How to Treat Acetabular Impingement

November 12, 2012

How to Treat Acetabular Impingement

Acetabular impingement refers to a condition where the femur’s head no longer has its full motion range in the pelvis’ socket. This results in some pain and a decreased hip joint motion range, in general. This usually happens because of a socket rim overgrowth or an abnormal change in the socket angle.

Acetabular impingement can happen anytime from 13 to 45 years old and most victims usually notice some form of groin, thigh, butt, lower back or hip pain after walking or sitting for long stretches of time. Those affected usually have trouble walking uphill, as well. The pain that comes with this condition can either be consistent and dull or sharp and catching.

When it comes to treating acetabular impingement, non-surgical treatment always has to be considered before anything else – remember that. Fortunately, this condition can usually be treated with mere lifestyle changes, physical therapy, anti-inflammatory regimens, and plenty of rest. In fact, these treatments – as conservative as they might be – have already successfully reduced the swelling of the joints and the pain that some of the patients with this condition have experienced. If the pain doesn’t go away, though, it might be necessary to properly differentiate the hip pain from the abdominal or lower back pain. One effective way to do this would be to inject analgesics or steroids into the affected hip. An injection will actually accomplish a couple of things. First of all, if the experienced pain actually is stemming from the hip, the injection will provide some much-needed relief. Second of all, the injection will confirm the overall diagnosis.

Another procedure that isn’t as invasive as surgery yet is still effective in treating acetabular impingement would be hip arthroscopy. Also known as hip scope, this procedure involves making small incisions into the affected joint. Saline will then be sent through it to give the surgeon better visualization during the entire procedure. The instruments used during this procedure include a thin and long camera called an arthroscope, which the surgeon can use to look inside the joint; and various shavers, which the surgeon can use to cut frayed cartilage away and shave away bone bumps as needed to eliminate the pain.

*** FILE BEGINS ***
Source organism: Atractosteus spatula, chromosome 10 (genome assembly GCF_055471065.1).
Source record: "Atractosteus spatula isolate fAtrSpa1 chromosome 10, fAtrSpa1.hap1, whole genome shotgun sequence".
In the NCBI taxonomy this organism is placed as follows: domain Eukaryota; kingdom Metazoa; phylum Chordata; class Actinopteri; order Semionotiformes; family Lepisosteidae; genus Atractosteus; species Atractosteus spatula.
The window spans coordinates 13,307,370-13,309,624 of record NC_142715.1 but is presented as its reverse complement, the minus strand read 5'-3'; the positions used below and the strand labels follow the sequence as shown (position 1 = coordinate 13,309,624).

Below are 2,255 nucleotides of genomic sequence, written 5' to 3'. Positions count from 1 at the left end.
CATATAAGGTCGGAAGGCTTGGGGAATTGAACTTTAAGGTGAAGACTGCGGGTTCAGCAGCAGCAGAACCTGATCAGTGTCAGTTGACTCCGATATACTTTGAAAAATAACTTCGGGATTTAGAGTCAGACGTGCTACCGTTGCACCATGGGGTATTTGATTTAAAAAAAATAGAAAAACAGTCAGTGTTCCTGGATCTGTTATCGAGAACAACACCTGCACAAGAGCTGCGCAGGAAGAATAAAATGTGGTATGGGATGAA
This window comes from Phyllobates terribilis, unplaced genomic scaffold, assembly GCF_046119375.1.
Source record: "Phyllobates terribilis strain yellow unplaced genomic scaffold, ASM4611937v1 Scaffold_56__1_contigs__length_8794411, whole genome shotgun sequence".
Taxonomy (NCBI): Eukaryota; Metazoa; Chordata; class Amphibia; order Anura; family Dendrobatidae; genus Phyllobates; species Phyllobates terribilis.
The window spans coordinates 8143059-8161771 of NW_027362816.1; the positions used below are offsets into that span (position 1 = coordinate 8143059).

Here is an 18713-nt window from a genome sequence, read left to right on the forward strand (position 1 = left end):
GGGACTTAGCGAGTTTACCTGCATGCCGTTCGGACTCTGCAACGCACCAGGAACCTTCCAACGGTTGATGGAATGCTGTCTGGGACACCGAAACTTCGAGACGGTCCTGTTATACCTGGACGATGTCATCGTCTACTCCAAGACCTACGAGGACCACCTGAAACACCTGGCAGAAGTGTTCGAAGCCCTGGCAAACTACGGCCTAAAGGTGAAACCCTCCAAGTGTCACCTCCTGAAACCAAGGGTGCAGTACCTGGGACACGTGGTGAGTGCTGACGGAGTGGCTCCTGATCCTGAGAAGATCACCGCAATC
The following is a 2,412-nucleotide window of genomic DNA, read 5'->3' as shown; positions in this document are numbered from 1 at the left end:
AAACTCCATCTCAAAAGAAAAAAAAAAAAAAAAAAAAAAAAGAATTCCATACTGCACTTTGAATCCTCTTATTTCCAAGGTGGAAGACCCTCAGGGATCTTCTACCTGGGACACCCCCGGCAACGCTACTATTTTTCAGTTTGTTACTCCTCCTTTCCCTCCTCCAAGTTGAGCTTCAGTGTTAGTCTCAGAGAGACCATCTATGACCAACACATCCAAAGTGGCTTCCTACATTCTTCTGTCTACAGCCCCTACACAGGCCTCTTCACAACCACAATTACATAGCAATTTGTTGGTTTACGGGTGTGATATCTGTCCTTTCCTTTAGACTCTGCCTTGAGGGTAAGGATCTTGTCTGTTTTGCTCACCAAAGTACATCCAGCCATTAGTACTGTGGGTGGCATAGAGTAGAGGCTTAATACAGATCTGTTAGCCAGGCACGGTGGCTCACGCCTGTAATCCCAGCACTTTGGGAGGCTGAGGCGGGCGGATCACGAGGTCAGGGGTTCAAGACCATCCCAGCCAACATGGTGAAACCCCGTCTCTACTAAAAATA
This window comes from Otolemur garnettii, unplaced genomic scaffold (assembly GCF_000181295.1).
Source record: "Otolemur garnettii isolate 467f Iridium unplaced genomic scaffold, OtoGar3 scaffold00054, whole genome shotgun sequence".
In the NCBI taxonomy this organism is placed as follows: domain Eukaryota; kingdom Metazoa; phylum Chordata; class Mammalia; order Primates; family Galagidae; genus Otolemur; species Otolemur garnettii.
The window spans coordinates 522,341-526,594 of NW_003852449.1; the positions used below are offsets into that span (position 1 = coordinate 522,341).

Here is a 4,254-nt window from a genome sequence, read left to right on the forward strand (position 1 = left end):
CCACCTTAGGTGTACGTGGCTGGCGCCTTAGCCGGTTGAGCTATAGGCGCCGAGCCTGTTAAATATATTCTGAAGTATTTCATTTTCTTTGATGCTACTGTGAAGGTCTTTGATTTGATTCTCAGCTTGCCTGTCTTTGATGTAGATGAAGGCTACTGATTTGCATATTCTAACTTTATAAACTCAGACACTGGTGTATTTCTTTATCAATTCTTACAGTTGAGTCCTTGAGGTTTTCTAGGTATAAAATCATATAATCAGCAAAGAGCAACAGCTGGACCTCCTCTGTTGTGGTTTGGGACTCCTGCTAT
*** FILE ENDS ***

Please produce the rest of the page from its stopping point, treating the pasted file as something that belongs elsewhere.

Aside from getting rid of the loose bodies and frayed tissue in the joint, the surgeon might have to drill holes into the bare bone patches that have lost their cartilage, too. Naturally, patients will take regional anesthesia before this procedure is done. After the operation, patients will usually have to use crutches for a couple of weeks and have a post-operative checkup after a week to remove the sutures. Patients will also need to start a physical therapy plan to improve their hip’s flexibility and strength. They usually won’t be able to go back to their regular activities until they have completed six weeks of their therapy. Also, it could take up to half a year for them to stop feeling any pain or soreness altogether.

Not everybody with acetabular impingement can go through hip arthroscopy, though. Usually, the patients who are best suited for this procedure are active people who have hip pain, but can still preserve their cartilage. Conversely, people who have suffered a lot of cartilage loss might be better suited for complete hip replacement.

Category: Articles